Our hunters had travelled perhaps three or four miles into the forest when they started a deer, in pursuit of which the dogs bounded off with their peculiar bark, and soon deer and dogs were lost to sight. Balser and his father listened carefully for the voices of the dogs, for should the deer turn at bay, the dogs, instead of the quick bark, to which they gave voice in the chase, would utter a long-drawn-out note—half howl, half yelp.

The bay of the hounds had died away in the distance, and Balser and his father had heard nothing of them for two or three hours.

The hunters had seen other deer as they walked along, but they had been unable to obtain a shot. Smaller game was plentiful, but Balser and his father did not care to frighten away large game by shooting at squirrels or birds. So they continued their walk until they reached the bank of Conn's Creek, near the hour of noon; by that time Balser's appetite was beginning to call loudly for dinner, and he could not resist the temptation to shoot a squirrel, which he saw upon a limb of a neighbouring tree. The squirrel fell to the ground and was soon skinned and cleaned. Balser then kindled a fire, and cutting several green twigs, sharpened the ends and fastened small pieces of the squirrel upon them. He next stuck the twigs in the ground so that they leaned toward the fire, with the meat hanging directly over the blaze. Soon the squirrel was roasted to a delicious brown, and then Balser served dinner to his father, who was sitting on a rock near by. The squirrel, the corn bread, and the venison quickly disappeared, and Balser, if permitted to do so, would have found another squirrel and would have cooked it. Just as dinner was finished, there came from a long way up-stream the howling bark of Tige and Prince, telling, plainly as if they had spoken English, that the deer was at bay.

Thereupon Balser quickly loaded his gun, and he and his father looked carefully to their primings. Then Mr. Brent directed Balser to climb down the cliff and move toward the dogs through the thicket in the bottom, while he went by another route, along the bluff. Should the hunters be separated, they were to meet at an agreed place in the forest. Balser climbed cautiously down the cliff and was soon deep in a dark thicket of tangled underbrush near the creek.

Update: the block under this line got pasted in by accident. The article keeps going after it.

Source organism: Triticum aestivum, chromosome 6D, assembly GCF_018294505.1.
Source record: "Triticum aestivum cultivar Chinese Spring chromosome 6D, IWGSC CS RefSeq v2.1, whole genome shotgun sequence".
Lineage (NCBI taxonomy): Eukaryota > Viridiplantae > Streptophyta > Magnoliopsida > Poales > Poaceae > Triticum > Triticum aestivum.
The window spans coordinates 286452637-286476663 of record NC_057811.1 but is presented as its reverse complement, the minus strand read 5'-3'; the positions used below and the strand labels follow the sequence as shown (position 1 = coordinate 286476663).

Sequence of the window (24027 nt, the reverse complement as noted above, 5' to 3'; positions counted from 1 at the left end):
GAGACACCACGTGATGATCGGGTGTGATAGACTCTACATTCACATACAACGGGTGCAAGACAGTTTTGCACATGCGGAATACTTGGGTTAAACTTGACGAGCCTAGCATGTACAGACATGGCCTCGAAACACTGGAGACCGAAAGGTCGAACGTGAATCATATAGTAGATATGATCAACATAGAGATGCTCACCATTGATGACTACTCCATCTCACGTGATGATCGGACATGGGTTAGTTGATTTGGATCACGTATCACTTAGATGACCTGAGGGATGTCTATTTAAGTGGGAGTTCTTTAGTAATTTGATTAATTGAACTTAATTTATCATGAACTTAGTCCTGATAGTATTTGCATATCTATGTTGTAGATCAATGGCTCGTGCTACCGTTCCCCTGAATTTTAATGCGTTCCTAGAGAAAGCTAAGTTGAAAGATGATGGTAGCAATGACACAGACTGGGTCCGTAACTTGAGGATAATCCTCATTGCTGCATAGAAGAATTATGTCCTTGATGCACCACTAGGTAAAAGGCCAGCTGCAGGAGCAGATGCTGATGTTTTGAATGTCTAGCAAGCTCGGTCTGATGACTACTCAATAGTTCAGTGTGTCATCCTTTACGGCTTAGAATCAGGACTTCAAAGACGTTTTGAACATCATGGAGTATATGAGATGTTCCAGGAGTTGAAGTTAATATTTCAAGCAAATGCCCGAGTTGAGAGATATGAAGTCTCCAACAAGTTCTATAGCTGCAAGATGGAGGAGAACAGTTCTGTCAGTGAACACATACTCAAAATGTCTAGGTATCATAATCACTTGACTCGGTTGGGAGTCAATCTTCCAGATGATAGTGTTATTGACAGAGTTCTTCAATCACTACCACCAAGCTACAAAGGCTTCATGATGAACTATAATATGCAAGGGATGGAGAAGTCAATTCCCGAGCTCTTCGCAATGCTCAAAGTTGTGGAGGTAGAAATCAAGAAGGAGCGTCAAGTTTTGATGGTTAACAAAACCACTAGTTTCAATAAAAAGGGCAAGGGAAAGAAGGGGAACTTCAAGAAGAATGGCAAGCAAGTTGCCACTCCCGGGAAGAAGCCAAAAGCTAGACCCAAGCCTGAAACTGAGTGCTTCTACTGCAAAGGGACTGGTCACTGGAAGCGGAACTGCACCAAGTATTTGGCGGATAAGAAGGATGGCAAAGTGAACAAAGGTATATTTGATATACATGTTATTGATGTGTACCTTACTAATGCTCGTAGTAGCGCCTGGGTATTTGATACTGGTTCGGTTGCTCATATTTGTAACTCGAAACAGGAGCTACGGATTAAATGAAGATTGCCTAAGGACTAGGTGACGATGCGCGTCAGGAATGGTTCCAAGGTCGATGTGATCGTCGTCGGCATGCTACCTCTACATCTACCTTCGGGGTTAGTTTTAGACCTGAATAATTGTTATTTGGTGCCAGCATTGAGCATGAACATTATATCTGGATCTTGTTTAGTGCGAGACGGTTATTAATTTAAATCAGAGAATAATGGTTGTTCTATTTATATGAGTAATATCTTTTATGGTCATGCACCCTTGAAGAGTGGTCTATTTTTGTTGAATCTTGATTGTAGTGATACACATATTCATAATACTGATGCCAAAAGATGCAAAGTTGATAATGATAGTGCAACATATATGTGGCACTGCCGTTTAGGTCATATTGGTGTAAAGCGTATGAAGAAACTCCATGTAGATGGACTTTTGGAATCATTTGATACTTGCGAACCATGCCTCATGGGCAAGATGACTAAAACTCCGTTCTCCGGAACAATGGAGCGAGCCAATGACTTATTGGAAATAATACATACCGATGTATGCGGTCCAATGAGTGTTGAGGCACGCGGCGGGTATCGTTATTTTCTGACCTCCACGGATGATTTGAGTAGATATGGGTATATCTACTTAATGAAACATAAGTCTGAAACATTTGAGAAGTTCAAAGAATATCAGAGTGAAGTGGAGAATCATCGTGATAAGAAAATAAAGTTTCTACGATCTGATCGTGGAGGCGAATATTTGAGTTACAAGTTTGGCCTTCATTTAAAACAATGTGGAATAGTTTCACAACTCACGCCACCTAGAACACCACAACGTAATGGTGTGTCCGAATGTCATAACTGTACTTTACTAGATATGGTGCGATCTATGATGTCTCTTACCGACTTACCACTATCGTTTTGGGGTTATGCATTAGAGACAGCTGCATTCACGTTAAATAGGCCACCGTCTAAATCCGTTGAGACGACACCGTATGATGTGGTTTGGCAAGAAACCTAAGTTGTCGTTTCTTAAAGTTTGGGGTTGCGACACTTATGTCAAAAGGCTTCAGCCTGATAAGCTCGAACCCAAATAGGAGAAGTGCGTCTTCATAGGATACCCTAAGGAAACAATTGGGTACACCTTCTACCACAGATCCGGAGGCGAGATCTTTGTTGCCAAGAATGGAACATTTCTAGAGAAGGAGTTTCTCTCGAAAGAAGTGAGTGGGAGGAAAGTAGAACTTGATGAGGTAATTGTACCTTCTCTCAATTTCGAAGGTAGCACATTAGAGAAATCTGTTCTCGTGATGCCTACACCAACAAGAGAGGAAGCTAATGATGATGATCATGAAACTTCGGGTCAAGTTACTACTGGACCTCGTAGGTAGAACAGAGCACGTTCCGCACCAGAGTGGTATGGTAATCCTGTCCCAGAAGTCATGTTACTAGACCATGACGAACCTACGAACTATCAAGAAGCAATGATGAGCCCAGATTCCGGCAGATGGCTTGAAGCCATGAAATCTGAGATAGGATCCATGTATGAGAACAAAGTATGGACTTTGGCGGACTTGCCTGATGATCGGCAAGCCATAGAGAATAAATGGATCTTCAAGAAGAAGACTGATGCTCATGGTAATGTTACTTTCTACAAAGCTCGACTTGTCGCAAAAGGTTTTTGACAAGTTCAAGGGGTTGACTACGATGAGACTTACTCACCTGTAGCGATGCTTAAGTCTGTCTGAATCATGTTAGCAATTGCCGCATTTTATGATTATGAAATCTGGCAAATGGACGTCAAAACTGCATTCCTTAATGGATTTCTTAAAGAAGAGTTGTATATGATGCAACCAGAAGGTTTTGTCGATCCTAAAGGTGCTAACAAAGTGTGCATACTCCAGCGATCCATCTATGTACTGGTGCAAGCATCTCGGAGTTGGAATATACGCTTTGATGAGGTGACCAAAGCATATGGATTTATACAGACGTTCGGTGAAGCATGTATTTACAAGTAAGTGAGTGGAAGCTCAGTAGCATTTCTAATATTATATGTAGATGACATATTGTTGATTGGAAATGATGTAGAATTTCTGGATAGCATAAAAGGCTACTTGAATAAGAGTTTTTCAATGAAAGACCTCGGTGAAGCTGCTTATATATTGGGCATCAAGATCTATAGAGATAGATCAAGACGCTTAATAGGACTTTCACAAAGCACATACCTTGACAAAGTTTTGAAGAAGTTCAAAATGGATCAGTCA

Now and then the deep bay of the dogs reached his ears from the direction whence he had first heard it, and he walked as rapidly as the tangled briers and undergrowth would permit toward his faithful fellow-hunters.

He was so intent on the game which he knew the dogs held at bay, that he did not look about him with his accustomed caution, and the result of his unwatchfulness was that he found himself within ten feet of two huge bears before he was at all aware of their presence. They were evidently male and female, and upon seeing him the great he-bear gave forth a growl that frightened Balser to the depths of his soul. Retreat seemed almost impossible; and should he fire at one of the bears, his gun would be empty and he would be at the mercy of the other. To attempt to outrun a bear, even on level ground, would be almost a hopeless undertaking; for the bear, though an awkward-looking creature, is capable of great speed when it comes to a foot-race. But there, where the tangled underbrush was so dense that even walking through it was a matter of great difficulty, running was out of the question, for the thicket which would greatly impede Balser would be but small hindrance to the bears.

After Balser had killed the big bear at the drift, he felt that he never again would suffer from what hunters call "buck ager"; but when he found himself confronted by those black monsters, he began to tremble in every limb, and for the life of him could not at first lift his gun. The he-bear was the first to move. He raised himself on his haunches, and with a deep growl started for poor Balser. Balser should have shot the bear as he came toward him, but acting solely from an instinct of self-preservation he started to run. He made better headway than he had thought possible, and soon came to a small open space of ground where the undergrowth was not so thick, and where the bright light of the sun dispelled the darkness. The light restored Balser's confidence, and the few moments of retreat gave him time to think and to pull himself together. So, turning quickly, he lifted his gun to his shoulder and fired at the bear, which was not two yards behind him. Unfortunately, his aim was unsteady, and his shot wounded the bear in the neck, but did not kill him.